Published on August 8, 2017
Hospitals make it a priority to keep its patients safe, but dangerous threats still loom over the healthcare industry. Research from JAMA Internal Medicine reports that over the past seven years, almost 1,800 large data breaches involving patient information have been found. In fact, 2016 was a record-breaking year for healthcare. More than 300 healthcare businesses reported data breaches and 16.6 million American healthcare records were exposed due to hacks, lost or stolen devices, unauthorized disclosure, and other activity.
Hospitals still come up short when it comes to properly protecting patients’ data. On the other hand, patients need to be aware of existing security concerns. Some of those concerns include:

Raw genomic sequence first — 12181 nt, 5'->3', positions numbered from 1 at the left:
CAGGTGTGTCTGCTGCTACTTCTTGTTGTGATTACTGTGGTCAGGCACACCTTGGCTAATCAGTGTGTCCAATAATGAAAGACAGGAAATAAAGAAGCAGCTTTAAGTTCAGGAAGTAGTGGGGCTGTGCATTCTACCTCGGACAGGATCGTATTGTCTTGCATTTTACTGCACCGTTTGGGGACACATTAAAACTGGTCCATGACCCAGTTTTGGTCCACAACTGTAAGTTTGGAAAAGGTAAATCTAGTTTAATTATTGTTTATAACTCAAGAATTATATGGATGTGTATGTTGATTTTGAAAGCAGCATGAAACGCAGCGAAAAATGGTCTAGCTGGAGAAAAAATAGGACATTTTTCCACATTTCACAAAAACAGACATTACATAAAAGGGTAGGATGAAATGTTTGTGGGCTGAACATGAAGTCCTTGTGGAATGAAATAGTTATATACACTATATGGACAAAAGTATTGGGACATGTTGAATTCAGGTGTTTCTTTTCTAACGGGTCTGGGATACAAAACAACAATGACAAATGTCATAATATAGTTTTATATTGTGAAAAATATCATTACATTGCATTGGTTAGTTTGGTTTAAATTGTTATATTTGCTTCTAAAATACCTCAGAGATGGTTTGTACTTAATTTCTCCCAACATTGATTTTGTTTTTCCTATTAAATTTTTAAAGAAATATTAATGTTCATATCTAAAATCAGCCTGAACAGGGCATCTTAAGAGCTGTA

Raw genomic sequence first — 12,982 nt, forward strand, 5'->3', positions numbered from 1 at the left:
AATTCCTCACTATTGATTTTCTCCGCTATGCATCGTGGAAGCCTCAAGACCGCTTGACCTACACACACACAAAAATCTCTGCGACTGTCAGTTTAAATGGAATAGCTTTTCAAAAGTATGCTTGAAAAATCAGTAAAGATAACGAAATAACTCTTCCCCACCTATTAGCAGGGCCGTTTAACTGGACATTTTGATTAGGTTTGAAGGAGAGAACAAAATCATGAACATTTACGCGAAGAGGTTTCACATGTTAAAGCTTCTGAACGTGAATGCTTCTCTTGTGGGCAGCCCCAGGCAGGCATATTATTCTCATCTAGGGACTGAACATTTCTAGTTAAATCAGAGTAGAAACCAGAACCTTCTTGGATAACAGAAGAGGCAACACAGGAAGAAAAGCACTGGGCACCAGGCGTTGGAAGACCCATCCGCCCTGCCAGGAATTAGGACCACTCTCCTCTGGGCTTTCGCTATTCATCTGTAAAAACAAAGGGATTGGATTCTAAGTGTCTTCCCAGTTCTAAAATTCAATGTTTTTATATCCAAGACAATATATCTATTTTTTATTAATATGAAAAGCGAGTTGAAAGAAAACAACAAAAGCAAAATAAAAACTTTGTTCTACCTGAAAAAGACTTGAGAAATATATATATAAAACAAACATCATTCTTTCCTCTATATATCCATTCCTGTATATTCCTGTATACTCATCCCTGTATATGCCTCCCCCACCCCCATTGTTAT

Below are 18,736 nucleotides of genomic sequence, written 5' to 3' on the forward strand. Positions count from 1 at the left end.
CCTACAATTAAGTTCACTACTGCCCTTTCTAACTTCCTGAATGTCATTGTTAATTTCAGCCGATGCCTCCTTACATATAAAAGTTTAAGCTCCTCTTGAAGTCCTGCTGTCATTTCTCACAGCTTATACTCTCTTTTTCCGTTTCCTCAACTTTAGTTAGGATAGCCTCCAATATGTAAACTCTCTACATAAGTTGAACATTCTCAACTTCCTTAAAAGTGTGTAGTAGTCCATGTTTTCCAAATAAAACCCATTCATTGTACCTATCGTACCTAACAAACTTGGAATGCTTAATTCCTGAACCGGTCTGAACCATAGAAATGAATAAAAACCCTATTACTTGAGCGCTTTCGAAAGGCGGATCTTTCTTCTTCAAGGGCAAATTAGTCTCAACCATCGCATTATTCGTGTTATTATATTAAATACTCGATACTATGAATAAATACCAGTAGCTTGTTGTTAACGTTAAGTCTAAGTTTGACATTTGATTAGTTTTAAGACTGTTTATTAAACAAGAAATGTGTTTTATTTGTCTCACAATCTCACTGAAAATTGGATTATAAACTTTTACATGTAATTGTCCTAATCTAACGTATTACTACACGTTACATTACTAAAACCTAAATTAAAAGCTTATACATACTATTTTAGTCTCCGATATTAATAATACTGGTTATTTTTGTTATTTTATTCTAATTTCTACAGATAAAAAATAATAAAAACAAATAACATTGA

- ACCESS: In order to protect patients, certain areas of the hospital must maintain higher levels of security including the pharmacy, the psychiatric unit and the NICU (neonatal).
- PATIENT’S IDENTIFICATION: Connecting the patient to the correct medical record and charts can literally be life-impacting. Assuring a patient gets the correct treatment, medication, bloodtype, etc., creates a security concern as medical ID cards can be lost, stolen or borrowed. With the proliferation of electronic health records, the linkage of patients ID’s to these systems continues to expand so assurance of identification increases security concerns. In addition, duplicate medical records are costly to hospitals and can cost $96 per record according to an AHIMA report.
- CYBER SECURITY: With the continued expansion of hospital groups across multiple sites combined.